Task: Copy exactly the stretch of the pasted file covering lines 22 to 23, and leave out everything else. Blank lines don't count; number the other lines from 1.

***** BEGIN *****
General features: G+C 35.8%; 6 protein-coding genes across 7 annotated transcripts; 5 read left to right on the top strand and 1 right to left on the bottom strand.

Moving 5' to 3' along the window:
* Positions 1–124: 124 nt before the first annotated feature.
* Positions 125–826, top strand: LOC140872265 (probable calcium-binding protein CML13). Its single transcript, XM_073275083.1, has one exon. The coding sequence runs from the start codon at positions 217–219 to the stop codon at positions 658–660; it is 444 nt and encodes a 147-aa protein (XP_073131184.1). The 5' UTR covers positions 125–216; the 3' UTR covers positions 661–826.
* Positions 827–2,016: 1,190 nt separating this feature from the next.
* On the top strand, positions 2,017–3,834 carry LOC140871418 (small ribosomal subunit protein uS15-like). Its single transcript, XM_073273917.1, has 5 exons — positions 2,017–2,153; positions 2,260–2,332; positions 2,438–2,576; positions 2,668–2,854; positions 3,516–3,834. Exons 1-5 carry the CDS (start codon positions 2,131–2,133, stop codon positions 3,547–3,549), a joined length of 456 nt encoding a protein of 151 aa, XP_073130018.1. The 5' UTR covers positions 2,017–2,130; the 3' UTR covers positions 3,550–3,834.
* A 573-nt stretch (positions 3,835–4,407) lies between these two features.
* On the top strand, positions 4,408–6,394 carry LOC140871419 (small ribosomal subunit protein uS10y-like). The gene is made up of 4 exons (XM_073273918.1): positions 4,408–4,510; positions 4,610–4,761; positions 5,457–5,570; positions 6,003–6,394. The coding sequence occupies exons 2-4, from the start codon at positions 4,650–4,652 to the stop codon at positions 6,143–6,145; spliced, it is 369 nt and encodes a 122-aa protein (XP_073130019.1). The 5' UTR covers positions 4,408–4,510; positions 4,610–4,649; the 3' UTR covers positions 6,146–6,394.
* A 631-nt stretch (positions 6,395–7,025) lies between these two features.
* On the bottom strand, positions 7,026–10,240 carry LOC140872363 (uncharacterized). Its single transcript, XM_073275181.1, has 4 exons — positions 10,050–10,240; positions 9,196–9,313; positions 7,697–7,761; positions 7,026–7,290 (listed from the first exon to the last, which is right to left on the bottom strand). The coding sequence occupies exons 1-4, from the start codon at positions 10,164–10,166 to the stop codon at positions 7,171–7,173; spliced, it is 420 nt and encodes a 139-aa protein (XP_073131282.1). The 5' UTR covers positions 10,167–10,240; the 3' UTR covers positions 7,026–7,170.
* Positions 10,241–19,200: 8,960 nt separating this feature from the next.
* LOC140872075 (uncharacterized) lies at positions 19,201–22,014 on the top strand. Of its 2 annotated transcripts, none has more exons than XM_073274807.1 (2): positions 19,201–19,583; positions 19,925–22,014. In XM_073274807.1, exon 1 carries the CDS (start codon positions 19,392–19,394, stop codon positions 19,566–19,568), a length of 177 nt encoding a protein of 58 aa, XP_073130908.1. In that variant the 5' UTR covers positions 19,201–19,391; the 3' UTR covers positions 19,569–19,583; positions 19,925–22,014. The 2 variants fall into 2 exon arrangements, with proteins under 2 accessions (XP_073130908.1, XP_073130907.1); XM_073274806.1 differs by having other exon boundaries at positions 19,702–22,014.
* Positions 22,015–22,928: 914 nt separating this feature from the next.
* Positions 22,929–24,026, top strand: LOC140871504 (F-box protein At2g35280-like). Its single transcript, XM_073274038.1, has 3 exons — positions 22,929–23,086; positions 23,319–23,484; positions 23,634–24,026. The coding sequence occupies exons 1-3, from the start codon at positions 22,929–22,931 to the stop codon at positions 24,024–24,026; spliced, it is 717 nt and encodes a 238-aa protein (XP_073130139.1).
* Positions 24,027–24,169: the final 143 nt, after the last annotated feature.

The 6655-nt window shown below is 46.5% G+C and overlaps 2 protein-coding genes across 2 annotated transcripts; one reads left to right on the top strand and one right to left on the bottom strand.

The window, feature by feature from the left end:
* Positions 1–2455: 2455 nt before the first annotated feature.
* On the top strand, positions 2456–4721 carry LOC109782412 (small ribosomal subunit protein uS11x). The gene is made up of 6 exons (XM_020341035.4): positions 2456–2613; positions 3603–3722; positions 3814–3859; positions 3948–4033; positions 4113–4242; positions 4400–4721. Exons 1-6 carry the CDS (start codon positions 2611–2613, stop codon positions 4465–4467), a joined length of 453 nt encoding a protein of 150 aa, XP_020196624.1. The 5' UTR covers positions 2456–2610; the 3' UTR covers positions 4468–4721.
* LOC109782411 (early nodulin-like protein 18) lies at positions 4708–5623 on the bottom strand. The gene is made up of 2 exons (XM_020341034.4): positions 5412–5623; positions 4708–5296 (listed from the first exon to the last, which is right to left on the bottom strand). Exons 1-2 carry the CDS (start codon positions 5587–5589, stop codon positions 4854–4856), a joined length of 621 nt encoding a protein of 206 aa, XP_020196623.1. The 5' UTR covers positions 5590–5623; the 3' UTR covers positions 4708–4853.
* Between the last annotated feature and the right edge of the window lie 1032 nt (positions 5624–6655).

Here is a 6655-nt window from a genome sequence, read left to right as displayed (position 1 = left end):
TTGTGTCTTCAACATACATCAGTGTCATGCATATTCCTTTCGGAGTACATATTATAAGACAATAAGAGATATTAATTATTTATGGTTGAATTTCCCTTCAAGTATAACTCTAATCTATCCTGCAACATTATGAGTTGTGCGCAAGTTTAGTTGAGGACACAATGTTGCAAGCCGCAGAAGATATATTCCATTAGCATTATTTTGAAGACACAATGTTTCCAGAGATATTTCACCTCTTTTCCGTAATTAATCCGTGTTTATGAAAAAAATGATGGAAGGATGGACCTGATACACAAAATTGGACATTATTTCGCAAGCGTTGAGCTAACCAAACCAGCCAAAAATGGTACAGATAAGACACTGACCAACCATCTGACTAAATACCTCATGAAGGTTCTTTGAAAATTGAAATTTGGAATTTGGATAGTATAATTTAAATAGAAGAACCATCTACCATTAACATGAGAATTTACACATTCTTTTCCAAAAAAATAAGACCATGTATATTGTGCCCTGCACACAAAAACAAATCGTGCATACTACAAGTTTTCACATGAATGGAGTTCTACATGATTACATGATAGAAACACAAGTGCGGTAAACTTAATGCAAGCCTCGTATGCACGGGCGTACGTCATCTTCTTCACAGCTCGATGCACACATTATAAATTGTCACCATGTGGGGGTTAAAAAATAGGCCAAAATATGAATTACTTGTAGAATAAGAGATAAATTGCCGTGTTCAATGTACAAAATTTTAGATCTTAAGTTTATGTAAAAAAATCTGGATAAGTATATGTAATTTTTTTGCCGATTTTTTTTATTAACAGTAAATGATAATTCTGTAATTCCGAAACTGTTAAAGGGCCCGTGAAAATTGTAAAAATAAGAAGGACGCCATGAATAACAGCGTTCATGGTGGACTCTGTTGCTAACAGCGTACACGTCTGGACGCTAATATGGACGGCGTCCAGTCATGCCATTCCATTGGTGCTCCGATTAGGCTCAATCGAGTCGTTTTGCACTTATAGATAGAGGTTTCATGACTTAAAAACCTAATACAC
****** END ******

Here is a 6655-nt window from a genome sequence, read left to right as displayed (position 1 = left end):
TTGTGTCTTCAACATACATCAGTGTCATGCATATTCCTTTCGGAGTACATATTATAAGACAATAAGAGATATTAATTATTTATGGTTGAATTTCCCTTCAAGTATAACTCTAATCTATCCTGCAACATTATGAGTTGTGCGCAAGTTTAGTTGAGGACACAATGTTGCAAGCCGCAGAAGATATATTCCATTAGCATTATTTTGAAGACACAATGTTTCCAGAGATATTTCACCTCTTTTCCGTAATTAATCCGTGTTTATGAAAAAAATGATGGAAGGATGGACCTGATACACAAAATTGGACATTATTTCGCAAGCGTTGAGCTAACCAAACCAGCCAAAAATGGTACAGATAAGACACTGACCAACCATCTGACTAAATACCTCATGAAGGTTCTTTGAAAATTGAAATTTGGAATTTGGATAGTATAATTTAAATAGAAGAACCATCTACCATTAACATGAGAATTTACACATTCTTTTCCAAAAAAATAAGACCATGTATATTGTGCCCTGCACACAAAAACAAATCGTGCATACTACAAGTTTTCACATGAATGGAGTTCTACATGATTACATGATAGAAACACAAGTGCGGTAAACTTAATGCAAGCCTCGTATGCACGGGCGTACGTCATCTTCTTCACAGCTCGATGCACACATTATAAATTGTCACCATGTGGGGGTTAAAAAATAGGCCAAAATATGAATTACTTGTAGAATAAGAGATAAATTGCCGTGTTCAATGTACAAAATTTTAGATCTTAAGTTTATGTAAAAAAATCTGGATAAGTATATGTAATTTTTTTGCCGATTTTTTTTATTAACAGTAAATGATAATTCTGTAATTCCGAAACTGTTAAAGGGCCCGTGAAAATTGTAAAAATAAGAAGGACGCCATGAATAACAGCGTTCATGGTGGACTCTGTTGCTAACAGCGTACACGTCTGGACGCTAATATGGACGGCGTCCAGTCATGCCATTCCATTGGTGCTCCGATTAGGCTCAATCGAGTCGTTTTGCACTTATAGATAGAGGTTTCATGACTTAAAAACCTAATACAC